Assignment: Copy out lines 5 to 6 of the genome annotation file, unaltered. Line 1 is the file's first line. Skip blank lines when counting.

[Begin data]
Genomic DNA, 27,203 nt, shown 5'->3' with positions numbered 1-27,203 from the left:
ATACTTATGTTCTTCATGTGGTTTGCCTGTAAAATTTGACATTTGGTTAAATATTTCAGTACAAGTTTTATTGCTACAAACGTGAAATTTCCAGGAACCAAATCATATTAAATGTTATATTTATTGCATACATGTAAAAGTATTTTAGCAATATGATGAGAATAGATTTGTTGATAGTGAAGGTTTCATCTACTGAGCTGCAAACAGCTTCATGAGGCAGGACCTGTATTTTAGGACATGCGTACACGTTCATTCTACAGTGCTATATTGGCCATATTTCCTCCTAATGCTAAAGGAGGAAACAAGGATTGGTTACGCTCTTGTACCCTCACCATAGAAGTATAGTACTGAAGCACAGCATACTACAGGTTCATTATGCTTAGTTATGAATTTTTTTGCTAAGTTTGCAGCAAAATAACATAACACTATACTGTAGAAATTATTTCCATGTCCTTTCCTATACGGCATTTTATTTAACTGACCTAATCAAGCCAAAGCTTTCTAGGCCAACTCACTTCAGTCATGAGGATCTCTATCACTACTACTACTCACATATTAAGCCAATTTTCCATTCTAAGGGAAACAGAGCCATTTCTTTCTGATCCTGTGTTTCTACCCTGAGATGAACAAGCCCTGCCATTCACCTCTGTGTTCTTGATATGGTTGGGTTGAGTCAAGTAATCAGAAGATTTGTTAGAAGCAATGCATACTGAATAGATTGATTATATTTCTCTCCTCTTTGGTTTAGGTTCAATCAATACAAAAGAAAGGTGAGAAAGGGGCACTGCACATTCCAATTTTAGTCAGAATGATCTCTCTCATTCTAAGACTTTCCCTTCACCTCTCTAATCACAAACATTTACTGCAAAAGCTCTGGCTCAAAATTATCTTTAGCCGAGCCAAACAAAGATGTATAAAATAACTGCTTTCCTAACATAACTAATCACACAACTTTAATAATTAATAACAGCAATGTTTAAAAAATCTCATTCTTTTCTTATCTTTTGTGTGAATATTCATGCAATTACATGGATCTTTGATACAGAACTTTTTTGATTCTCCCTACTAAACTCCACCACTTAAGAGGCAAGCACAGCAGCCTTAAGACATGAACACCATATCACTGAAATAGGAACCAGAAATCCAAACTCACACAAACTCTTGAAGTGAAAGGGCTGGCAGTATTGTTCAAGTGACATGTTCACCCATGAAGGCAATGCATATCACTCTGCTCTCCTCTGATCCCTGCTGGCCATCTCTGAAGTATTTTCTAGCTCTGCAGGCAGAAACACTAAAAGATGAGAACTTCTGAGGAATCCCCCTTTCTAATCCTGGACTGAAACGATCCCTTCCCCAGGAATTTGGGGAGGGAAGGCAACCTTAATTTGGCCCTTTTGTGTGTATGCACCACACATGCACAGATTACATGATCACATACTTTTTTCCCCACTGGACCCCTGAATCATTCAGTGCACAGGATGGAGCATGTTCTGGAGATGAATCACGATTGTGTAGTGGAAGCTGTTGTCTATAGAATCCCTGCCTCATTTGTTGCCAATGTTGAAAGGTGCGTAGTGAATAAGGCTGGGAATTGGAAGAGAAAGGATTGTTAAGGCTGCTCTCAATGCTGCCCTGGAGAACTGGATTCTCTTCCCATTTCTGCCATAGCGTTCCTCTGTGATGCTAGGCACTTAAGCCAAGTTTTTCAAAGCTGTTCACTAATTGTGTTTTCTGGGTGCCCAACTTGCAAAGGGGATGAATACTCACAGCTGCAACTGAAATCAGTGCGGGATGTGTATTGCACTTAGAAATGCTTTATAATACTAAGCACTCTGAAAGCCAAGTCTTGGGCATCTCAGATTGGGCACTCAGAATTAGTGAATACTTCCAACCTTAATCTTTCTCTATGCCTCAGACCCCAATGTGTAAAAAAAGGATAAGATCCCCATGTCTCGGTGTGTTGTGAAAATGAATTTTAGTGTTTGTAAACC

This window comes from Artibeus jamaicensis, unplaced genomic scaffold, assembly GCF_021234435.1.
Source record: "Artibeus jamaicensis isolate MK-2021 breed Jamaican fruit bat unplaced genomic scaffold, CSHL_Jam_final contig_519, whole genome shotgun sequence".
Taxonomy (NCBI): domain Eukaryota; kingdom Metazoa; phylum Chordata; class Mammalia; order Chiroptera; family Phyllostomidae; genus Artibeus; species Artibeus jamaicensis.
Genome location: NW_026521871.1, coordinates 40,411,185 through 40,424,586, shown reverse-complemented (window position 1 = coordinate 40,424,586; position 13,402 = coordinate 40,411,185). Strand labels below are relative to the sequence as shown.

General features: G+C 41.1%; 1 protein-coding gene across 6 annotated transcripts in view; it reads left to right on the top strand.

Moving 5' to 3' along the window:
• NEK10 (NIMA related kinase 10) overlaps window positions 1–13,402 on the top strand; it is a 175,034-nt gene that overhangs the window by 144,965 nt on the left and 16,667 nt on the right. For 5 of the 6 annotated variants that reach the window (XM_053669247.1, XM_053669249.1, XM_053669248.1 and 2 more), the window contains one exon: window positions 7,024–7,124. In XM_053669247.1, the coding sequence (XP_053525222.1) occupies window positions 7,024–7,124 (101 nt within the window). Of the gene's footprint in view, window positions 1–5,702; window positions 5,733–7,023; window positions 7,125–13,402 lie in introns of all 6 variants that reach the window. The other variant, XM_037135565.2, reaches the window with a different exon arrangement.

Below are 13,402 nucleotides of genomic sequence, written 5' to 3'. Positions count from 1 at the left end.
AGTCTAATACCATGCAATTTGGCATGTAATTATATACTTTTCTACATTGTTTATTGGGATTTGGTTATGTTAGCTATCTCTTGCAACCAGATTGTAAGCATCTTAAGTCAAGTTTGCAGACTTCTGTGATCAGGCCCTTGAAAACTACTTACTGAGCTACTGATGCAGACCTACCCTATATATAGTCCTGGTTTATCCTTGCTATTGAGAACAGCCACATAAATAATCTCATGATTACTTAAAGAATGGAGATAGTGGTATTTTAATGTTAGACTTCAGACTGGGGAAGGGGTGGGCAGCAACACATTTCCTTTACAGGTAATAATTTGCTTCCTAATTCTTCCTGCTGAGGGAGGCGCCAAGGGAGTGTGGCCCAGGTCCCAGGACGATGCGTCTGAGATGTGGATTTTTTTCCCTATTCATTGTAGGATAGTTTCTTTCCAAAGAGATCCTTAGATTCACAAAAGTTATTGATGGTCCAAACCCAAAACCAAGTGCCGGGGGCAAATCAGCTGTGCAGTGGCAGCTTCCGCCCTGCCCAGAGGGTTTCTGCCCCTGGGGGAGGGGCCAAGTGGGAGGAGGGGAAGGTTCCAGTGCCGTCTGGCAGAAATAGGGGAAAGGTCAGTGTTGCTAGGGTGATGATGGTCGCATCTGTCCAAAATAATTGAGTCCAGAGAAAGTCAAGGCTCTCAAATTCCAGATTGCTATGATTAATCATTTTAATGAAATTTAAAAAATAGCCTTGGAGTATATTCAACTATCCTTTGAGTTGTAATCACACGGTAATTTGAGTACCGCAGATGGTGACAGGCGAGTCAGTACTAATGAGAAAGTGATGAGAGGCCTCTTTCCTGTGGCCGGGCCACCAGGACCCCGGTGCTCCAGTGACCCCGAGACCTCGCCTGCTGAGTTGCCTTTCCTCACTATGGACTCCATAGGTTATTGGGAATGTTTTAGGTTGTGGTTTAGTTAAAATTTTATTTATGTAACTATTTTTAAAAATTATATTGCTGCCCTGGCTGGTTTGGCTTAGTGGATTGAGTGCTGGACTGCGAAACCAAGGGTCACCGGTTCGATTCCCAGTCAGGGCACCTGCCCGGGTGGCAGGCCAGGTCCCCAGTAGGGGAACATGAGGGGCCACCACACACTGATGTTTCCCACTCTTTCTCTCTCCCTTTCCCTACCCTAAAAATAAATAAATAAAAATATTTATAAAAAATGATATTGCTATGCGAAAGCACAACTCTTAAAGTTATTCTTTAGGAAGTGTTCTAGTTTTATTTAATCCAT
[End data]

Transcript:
Taxonomy (NCBI): domain Eukaryota; kingdom Metazoa; phylum Chordata; class Mammalia; order Chiroptera; family Phyllostomidae; genus Artibeus; species Artibeus jamaicensis.
Genome location: NW_026521871.1, coordinates 40,411,185 through 40,424,586, shown reverse-complemented (window position 1 = coordinate 40,424,586; position 13,402 = coordinate 40,411,185). Strand labels below are relative to the sequence as shown.